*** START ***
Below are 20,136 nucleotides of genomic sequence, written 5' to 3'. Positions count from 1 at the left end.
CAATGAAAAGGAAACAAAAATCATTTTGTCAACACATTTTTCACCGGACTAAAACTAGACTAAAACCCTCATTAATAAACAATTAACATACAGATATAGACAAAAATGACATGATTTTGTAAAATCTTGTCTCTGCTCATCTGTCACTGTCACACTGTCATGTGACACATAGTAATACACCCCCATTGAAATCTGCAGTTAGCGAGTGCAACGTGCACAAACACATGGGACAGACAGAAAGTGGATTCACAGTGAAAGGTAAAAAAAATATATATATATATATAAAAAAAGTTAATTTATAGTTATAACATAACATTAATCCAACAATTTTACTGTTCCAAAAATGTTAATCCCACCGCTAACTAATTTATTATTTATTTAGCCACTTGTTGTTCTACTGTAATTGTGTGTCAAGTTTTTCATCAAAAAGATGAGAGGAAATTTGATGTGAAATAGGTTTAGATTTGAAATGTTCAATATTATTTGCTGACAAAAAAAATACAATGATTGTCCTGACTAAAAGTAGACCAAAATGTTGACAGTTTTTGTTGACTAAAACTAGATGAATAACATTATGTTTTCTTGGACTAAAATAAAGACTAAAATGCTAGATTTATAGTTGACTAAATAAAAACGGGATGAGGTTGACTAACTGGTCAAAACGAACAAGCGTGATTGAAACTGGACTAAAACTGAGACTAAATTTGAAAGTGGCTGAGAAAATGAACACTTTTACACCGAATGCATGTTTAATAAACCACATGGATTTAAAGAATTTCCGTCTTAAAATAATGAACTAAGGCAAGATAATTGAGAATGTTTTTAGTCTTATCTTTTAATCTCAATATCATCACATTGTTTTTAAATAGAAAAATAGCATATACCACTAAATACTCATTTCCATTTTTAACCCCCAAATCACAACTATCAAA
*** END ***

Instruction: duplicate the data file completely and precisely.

Below are 20,136 nucleotides of genomic sequence, written 5' to 3'. Positions count from 1 at the left end.
CAATGAAAAGGAAACAAAAATCATTTTGTCAACACATTTTTCACCGGACTAAAACTAGACTAAAACCCTCATTAATAAACAATTAACATACAGATATAGACAAAAATGACATGATTTTGTAAAATCTTGTCTCTGCTCATCTGTCACTGTCACACTGTCATGTGACACATAGTAATACACCCCCATTGAAATCTGCAGTTAGCGAGTGCAACGTGCACAAACACATGGGACAGACAGAAAGTGGATTCACAGTGAAAGGTAAAAAAAATATATATATATATATAAAAAAAGTTAATTTATAGTTATAACATAACATTAATCCAACAATTTTACTGTTCCAAAAATGTTAATCCCACCGCTAACTAATTTATTATTTATTTAGCCACTTGTTGTTCTACTGTAATTGTGTGTCAAGTTTTTCATCAAAAAGATGAGAGGAAATTTGATGTGAAATAGGTTTAGATTTGAAATGTTCAATATTATTTGCTGACAAAAAAAATACAATGATTGTCCTGACTAAAAGTAGACCAAAATGTTGACAGTTTTTGTTGACTAAAACTAGATGAATAACATTATGTTTTCTTGGACTAAAATAAAGACTAAAATGCTAGATTTATAGTTGACTAAATAAAAACGGGATGAGGTTGACTAACTGGTCAAAACGAACAAGCGTGATTGAAACTGGACTAAAACTGAGACTAAATTTGAAAGTGGCTGAGAAAATGAACACTTTTACACCGAATGCATGTTTAATAAACCACATGGATTTAAAGAATTTCCGTCTTAAAATAATGAACTAAGGCAAGATAATTGAGAATGTTTTTAGTCTTATCTTTTAATCTCAATATCATCACATTGTTTTTAAATAGAAAAATAGCATATACCACTAAATACTCATTTCCATTTTTAACCCCCAAATCACAACTATCAAA